The sound of footsteps made him open his eyes again, and they unconsciously narrowed as he saw the last person he wanted to see looking around the seemingly empty room.

He didn't want Bregman's attentions during his time of grief. He didn't want his attentions at all, and he knew that he had been less than cooperative during the interviews. It wasn't that he particularly disliked the man himself, or that he enjoyed being contrary, but he wasn't a hero, and he resented Bregman's attempts to portray him as one. Why didn't he find a real hero to film? But then, all Jack would give him were shots of his ass.

But the fact that Bregman was in this area instead of trying once again to get in where the action was suggested he was specifically looking for Daniel, who was too polite to just ignore him, however much he wanted to.


"Over here."

Bregman started and turned, searching the room for the source of the words. Reluctantly Daniel disengaged himself from his blanket of shadows and stepped back into the light.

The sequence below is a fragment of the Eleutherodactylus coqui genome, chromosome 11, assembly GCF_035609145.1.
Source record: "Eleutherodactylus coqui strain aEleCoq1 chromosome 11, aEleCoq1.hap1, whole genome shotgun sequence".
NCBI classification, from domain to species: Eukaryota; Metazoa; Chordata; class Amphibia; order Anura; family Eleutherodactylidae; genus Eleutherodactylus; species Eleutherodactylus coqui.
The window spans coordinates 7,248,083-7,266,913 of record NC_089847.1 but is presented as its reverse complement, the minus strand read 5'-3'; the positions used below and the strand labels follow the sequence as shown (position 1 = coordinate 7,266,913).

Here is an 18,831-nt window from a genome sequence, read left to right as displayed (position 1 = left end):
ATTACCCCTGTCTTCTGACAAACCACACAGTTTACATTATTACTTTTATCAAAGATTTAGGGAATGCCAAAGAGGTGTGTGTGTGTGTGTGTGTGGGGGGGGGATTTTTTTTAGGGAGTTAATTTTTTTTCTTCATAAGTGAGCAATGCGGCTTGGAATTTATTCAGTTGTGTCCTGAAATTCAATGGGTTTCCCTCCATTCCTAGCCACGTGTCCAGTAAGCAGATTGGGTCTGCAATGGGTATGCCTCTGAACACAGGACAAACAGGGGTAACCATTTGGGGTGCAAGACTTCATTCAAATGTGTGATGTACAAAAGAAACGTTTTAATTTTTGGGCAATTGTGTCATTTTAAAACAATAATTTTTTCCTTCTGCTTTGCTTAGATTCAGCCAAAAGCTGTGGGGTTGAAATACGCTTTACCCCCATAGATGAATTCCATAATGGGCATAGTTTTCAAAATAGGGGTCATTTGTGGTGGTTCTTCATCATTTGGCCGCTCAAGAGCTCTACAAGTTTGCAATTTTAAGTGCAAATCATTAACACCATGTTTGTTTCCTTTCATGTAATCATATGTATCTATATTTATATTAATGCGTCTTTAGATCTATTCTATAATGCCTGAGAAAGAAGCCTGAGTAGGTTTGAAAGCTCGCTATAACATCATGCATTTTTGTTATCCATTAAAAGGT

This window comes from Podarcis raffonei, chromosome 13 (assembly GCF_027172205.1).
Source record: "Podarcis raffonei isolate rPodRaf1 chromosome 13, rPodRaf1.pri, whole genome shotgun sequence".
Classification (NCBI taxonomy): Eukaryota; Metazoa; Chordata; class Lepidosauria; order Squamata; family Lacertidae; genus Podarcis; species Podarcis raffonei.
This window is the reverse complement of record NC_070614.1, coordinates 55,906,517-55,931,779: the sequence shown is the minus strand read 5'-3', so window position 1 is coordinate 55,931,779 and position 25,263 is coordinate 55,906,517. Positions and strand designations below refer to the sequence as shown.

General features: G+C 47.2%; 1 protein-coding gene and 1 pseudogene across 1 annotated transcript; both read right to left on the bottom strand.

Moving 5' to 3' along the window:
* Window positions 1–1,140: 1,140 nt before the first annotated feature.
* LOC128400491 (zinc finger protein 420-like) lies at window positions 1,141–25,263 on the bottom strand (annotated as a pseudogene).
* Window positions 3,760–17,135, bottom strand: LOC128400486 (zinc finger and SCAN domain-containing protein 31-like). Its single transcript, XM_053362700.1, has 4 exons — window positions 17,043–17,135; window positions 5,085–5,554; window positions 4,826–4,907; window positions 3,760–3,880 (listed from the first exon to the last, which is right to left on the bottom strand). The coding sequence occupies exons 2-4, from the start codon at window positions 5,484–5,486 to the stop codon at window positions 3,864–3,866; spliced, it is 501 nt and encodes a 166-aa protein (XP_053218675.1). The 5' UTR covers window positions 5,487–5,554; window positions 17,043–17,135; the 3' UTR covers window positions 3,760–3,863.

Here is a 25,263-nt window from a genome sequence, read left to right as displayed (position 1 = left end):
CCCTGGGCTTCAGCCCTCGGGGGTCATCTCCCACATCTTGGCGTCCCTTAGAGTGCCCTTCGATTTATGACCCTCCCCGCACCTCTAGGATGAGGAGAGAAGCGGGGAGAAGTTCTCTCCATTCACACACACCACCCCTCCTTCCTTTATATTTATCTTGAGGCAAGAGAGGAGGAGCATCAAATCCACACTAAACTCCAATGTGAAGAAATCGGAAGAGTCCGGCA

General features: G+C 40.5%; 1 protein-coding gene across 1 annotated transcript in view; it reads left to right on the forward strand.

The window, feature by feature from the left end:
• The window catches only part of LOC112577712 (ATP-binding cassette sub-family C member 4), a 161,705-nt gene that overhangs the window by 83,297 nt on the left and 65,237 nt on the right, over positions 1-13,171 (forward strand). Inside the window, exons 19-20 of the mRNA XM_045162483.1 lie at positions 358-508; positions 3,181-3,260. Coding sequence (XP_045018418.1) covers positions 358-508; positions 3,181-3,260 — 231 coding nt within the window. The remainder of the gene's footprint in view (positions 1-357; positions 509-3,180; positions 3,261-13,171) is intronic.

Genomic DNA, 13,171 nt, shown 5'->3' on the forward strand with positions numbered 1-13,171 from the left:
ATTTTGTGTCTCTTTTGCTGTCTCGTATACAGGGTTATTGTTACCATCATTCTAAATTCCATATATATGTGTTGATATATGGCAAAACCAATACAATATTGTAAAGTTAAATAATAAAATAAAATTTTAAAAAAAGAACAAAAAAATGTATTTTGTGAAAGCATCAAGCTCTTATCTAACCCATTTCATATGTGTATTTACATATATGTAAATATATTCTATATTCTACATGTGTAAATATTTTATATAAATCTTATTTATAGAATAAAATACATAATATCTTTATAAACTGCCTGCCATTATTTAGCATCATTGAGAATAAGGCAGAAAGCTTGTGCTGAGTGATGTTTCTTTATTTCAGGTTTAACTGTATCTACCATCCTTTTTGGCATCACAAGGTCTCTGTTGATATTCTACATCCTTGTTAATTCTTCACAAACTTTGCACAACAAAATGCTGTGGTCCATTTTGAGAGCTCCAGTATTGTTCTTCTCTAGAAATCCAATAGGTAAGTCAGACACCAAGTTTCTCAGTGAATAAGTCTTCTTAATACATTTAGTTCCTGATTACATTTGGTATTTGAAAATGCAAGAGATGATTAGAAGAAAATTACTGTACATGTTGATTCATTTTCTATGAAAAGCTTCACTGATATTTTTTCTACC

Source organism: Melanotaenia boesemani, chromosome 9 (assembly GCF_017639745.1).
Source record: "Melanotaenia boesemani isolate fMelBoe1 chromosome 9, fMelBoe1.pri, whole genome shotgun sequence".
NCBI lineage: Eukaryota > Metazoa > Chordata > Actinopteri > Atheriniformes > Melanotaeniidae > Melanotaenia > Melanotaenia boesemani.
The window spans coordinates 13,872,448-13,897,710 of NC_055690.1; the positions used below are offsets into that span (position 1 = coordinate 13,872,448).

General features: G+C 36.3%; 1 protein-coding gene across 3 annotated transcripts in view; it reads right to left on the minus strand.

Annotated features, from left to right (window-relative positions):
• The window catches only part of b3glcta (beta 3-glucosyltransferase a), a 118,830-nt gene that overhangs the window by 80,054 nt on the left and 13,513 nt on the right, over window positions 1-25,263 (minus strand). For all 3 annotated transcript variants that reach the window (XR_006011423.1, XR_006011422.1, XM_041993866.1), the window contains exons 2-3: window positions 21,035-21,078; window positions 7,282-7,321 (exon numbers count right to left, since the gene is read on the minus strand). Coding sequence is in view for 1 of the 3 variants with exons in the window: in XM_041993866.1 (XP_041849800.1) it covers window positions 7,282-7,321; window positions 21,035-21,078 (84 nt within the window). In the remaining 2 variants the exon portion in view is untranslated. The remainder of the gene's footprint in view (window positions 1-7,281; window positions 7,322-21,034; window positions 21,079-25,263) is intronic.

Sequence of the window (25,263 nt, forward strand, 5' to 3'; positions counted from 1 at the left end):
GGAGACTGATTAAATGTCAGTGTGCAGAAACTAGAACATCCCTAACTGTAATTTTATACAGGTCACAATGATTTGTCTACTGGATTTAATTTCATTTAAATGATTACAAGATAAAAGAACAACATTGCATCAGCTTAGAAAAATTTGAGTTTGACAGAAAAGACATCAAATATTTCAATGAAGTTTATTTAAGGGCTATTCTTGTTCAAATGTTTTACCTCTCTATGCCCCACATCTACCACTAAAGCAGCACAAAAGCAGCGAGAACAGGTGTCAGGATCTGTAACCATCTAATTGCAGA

Watching Dr. Jackson emerge from the darkness against the wall was a little eerie for Emmett. He could see the lines of pain in the other man's face and shadows beneath his eyes that had nothing to do with the weird way the brilliant light played over his features, and Emmett wondered that he hadn't noticed them before now. He hadn't seen them when he had visited Dr. Jackson in his lab and discovered that the man had, in fact, taped something, and there had only been petulance and stubbornness in his face when he had slammed the tape down on the table in front of Emit and General Hammond and stormed from the room. But perhaps there had been something else there that Emmett had missed, and saw only now because he was taking the time to look.

His elation over the procural of the tape had been dampened somewhat when he had seen the death and blood that the camera had captured. For all his speeches of journalism in war and knowing the truth, he had been unprepared for the magnitude of it. He had still recognized it as the perfect climactic shot for his documentary; this was real, not the hidden truths or tailored stories he had been given before now. This was the war that these people were fighting, and it was the perfect way to show the world what it was they were doing. But then he heard Dr. Jackson's voice, screaming for a medic, strained with pain and fear and screaming although it was easy to see, even through the lens of the camera, that Dr. Fraiser had been dead by the time she hit the ground.